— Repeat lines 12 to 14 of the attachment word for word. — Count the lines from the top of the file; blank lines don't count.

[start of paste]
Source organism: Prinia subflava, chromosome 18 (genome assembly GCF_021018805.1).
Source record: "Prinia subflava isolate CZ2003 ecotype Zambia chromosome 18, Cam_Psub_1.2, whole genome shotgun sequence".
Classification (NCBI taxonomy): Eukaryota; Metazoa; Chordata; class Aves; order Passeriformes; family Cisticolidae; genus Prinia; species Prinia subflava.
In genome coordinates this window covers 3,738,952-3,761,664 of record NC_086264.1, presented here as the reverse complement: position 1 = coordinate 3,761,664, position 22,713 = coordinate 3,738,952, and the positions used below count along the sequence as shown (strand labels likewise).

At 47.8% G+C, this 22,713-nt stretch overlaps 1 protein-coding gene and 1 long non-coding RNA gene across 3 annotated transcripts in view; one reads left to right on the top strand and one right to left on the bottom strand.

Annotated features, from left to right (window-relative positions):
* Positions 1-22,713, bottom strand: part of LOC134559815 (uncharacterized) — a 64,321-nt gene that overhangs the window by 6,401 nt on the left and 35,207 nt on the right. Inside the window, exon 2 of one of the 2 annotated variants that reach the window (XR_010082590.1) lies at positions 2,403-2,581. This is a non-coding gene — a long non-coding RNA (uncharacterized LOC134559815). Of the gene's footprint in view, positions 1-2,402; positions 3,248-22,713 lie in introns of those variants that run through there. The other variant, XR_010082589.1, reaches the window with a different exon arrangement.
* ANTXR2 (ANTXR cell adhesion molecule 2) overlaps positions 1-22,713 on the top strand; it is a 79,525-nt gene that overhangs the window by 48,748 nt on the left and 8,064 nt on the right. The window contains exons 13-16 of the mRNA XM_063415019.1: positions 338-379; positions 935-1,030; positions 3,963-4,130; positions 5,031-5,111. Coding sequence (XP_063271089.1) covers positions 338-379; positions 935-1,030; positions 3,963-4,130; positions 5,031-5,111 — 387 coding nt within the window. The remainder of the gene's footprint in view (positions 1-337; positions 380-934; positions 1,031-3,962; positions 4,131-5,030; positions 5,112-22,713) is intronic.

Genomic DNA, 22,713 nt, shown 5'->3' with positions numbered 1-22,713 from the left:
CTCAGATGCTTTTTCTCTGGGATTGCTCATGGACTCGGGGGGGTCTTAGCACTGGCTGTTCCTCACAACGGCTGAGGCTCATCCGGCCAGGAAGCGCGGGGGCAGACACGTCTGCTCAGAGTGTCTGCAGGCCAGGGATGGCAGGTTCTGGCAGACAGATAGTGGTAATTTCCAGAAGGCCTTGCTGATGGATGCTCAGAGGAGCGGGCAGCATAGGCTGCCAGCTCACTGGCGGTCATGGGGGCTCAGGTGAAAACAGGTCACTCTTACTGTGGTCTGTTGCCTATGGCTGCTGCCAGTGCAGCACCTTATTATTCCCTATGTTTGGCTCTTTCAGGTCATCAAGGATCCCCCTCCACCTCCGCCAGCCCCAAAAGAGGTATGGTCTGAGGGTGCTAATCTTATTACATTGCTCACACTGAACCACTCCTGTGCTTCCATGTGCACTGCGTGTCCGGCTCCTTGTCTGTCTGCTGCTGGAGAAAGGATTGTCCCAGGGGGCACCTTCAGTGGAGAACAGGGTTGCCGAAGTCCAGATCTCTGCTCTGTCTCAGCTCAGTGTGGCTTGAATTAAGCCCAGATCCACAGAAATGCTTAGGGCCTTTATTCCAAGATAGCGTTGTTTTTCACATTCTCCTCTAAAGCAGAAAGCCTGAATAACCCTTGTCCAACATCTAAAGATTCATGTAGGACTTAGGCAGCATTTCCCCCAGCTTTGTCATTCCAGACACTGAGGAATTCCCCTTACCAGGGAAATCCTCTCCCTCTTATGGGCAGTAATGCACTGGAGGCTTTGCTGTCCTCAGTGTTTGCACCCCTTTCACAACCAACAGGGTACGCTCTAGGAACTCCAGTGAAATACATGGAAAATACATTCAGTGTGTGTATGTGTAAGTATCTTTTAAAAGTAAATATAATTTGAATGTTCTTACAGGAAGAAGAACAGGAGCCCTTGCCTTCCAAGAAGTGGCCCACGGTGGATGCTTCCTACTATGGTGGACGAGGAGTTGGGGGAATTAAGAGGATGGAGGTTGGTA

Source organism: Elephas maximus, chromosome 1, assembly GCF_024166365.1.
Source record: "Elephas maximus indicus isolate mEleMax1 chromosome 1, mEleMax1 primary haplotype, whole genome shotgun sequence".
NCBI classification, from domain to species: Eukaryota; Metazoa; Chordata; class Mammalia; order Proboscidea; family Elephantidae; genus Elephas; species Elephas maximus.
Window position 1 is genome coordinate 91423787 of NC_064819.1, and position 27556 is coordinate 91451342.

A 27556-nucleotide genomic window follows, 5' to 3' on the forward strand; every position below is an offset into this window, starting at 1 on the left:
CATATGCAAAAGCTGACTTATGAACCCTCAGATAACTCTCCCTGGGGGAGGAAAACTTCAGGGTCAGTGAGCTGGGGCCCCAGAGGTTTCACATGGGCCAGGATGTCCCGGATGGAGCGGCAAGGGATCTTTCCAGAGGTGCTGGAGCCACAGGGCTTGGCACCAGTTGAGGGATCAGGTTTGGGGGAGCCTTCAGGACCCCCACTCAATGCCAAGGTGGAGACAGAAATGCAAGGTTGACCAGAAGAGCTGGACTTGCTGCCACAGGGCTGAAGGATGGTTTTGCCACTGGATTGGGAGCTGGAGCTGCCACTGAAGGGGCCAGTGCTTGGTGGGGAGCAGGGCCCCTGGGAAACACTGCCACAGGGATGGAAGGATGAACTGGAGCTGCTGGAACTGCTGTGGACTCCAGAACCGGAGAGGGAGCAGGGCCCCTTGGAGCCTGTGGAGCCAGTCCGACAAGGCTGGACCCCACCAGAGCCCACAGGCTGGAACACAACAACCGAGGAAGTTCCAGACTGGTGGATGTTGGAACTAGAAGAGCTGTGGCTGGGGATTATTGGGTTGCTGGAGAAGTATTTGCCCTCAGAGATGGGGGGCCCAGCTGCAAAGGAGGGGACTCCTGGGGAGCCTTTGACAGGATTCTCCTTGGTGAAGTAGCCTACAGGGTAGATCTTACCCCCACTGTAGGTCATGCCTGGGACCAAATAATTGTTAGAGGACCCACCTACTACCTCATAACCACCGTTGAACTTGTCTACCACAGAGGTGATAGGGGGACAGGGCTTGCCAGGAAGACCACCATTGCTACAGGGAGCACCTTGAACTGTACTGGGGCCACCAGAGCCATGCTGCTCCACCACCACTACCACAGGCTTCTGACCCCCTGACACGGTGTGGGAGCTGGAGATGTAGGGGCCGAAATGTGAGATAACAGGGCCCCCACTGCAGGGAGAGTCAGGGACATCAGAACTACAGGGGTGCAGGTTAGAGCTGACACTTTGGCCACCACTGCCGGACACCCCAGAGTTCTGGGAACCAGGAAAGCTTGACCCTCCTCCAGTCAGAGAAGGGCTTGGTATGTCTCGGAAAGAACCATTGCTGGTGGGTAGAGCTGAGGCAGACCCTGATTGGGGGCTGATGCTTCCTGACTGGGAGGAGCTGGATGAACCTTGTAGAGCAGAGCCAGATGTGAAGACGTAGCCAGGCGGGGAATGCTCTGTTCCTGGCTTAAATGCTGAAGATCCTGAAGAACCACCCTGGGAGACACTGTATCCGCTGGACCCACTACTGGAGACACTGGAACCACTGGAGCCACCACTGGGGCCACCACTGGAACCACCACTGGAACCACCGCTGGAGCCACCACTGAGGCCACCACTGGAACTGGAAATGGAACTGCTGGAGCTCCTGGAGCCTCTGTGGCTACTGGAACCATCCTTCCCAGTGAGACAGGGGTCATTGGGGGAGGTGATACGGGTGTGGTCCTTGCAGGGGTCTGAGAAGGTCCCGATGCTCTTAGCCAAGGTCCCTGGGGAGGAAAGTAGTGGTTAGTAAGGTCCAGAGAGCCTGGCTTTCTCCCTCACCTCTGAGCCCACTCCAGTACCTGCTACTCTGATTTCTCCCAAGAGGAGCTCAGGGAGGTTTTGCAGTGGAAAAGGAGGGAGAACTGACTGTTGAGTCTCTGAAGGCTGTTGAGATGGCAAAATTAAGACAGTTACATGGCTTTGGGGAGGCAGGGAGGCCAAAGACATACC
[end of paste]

Source record: "Elephas maximus indicus isolate mEleMax1 chromosome 1, mEleMax1 primary haplotype, whole genome shotgun sequence".
NCBI classification, from domain to species: Eukaryota; Metazoa; Chordata; class Mammalia; order Proboscidea; family Elephantidae; genus Elephas; species Elephas maximus.
Window position 1 is genome coordinate 91423787 of NC_064819.1, and position 27556 is coordinate 91451342.